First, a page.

Termination of Employment
Guidance note 5 to the EMPLOYMENT (JERSEY) LAW 2003
This statement is intended to explain to employers and employees the principal requirements of the Law. It is not intended to cover all the requirements of the Law, nor does it represent a statement of the Law.
Termination of Employment (part 6 Articles 56 to 60) (as amended 1 april 2015)
Minimum period of notice
Under the Employment (Jersey) Law 2003 there is no longer a provision that statutory notice must be given on a pay day.
- Except where the employee is on a fixed term contract of employment the minimum period of notice, (see proviso in 2. below) to be given by the employer shall be not less than:
a) 1 week's notice if continuous employment is more than 1 week but less than 2 years.
b) 2 weeks' notice if continuous employment is two (2) years or more but less than 3 years.
c) Plus 1 week's notice for each year's continuous service up to a maximum of 12 weeks.
NB: If prior to this amendment the terms of employment specifically listed the previous statutory notice periods these greater periods will still apply unless the Employer and Employee re-negotiate the terms.
2. An employer may state in a relevant agreement that during the first 4 weeks of service a shorter notice period (than 1 week) may apply, but after 4 weeks' service the statutory minimum notice applies.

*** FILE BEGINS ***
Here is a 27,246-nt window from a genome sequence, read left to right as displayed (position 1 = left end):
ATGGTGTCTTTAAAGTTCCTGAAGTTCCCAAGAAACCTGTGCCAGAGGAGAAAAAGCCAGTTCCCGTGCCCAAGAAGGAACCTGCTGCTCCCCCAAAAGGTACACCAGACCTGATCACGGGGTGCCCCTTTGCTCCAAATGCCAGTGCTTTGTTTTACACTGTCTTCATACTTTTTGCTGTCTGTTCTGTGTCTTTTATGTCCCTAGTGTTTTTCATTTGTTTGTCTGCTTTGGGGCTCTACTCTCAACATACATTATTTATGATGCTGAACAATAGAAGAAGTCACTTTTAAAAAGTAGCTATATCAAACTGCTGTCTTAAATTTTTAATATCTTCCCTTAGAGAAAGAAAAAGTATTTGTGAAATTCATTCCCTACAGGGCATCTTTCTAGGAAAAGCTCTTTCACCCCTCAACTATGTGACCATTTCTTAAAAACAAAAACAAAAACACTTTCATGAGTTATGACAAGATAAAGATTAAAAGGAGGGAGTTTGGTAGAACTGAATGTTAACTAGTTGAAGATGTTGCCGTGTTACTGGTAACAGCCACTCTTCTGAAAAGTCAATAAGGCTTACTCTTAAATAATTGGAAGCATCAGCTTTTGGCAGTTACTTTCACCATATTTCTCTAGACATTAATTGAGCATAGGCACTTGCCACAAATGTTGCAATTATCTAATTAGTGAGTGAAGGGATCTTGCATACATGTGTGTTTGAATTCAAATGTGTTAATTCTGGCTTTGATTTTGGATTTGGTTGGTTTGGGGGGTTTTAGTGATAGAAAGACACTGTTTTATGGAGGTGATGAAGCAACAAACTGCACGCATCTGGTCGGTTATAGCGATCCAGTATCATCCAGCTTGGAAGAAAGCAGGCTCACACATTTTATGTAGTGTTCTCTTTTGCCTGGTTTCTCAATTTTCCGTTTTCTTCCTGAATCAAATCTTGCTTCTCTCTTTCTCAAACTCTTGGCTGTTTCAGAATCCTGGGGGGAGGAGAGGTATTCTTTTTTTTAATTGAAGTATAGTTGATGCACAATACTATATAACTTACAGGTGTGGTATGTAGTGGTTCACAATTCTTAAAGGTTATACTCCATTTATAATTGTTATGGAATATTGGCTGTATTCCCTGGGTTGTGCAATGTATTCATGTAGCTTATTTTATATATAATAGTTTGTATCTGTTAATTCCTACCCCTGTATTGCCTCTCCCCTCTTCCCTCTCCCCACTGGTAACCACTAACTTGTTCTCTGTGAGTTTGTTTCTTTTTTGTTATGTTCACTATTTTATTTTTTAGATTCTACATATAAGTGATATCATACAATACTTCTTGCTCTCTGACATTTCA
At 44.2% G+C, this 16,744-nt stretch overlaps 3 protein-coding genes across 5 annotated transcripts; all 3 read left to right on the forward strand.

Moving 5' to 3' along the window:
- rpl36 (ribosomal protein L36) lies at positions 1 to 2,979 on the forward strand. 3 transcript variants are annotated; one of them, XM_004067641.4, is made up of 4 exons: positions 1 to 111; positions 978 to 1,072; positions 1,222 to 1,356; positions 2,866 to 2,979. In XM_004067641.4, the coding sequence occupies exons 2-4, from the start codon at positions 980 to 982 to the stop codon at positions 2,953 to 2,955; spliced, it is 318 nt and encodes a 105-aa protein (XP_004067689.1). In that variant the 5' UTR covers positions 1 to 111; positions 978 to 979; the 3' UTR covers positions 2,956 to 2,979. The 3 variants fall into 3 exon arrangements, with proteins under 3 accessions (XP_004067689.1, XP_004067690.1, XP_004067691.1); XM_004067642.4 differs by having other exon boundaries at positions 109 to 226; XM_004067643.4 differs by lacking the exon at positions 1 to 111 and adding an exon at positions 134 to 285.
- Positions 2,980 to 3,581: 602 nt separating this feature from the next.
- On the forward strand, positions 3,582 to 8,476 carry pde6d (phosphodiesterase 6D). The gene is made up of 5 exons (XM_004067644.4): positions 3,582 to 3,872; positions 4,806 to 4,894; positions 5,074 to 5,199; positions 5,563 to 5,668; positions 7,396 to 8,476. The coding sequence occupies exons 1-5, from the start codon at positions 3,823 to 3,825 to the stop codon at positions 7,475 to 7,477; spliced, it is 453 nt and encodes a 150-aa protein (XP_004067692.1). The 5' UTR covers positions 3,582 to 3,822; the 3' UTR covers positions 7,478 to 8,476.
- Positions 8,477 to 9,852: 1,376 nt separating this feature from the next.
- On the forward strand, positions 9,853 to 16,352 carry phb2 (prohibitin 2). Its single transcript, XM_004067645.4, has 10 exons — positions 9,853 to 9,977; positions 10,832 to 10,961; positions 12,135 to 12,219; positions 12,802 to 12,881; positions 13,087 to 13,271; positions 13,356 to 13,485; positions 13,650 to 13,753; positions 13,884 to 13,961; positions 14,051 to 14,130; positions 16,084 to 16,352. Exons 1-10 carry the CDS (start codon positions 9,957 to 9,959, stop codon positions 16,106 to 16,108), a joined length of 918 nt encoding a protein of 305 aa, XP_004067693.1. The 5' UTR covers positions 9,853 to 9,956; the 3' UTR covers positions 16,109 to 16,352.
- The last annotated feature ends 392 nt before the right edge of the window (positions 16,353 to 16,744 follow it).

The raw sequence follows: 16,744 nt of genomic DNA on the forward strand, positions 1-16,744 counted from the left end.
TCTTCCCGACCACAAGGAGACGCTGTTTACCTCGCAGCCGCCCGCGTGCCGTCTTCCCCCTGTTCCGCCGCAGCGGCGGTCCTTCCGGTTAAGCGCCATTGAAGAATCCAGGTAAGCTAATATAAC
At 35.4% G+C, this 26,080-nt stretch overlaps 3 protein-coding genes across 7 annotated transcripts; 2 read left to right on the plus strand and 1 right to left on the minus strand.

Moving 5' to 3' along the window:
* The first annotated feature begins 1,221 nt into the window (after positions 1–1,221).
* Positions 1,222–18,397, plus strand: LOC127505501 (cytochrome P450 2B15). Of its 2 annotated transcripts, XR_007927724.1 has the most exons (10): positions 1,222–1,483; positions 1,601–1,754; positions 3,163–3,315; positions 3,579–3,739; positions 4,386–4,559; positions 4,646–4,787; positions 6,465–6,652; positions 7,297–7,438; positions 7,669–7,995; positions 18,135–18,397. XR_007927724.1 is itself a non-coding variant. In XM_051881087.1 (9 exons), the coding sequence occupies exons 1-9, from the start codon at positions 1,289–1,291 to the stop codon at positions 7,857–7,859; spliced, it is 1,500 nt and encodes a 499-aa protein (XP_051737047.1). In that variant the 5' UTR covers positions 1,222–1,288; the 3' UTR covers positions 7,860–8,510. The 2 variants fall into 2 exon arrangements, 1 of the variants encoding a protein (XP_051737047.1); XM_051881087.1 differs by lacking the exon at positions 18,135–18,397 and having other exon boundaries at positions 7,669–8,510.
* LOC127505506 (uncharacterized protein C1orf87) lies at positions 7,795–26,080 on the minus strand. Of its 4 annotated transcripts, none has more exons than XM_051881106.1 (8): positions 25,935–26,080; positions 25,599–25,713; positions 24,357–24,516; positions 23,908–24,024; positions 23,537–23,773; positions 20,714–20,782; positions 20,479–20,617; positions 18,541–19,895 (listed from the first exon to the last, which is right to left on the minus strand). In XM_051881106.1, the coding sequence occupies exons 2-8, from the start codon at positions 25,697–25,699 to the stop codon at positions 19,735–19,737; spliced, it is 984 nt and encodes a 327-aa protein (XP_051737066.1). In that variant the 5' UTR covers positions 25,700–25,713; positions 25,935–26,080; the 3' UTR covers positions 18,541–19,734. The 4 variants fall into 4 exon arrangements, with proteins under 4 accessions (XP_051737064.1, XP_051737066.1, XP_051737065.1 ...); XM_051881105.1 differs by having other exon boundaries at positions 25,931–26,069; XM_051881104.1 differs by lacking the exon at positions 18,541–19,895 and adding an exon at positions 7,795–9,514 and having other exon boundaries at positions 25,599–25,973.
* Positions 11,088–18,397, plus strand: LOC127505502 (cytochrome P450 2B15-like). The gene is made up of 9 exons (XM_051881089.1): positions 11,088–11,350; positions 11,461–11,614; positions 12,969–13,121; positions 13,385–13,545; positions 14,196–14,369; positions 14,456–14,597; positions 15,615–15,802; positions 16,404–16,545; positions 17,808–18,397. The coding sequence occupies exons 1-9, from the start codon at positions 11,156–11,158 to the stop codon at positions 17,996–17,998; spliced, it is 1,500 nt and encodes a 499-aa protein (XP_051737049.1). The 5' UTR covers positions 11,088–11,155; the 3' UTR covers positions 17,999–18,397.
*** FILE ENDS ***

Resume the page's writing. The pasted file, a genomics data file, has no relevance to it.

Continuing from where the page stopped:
3. An employee is required to give not less than:
a) 1 week's notice if continuous employment is more than 1 week but less than 26 weeks;
b) 2 weeks' notice if continuous employment is 26 weeks or more but less than five (5) years.
c) 4 weeks' notice if continuous employment is five (5) years or more.
NB: Prior to this amendment the law made no provision for statutory notice from employees with less than 26 weeks' service this did not prevent an employer from adding a requirement to the statement of written terms e.g. "During the first 26 weeks of employment an employee is required to give 1 week's notice of his intention to terminate his employment".
4. Longer periods of notice than those set out in the Law may be specified in a relevant agreement between the employer and the employee. Shorter periods of notice than those set out in the Law are not permitted. If the written terms of employment or contract of employment state, for example, "1 week's notice must be given by either party", then after 26 weeks' continuous service the notice period must be at least that which is set out in the Law and will increase with length of service.
5. The rate of pay during an employee's notice period, or recoverable by the employer where an employee leaves without giving the required notice, is the rate which applied immediately before the event.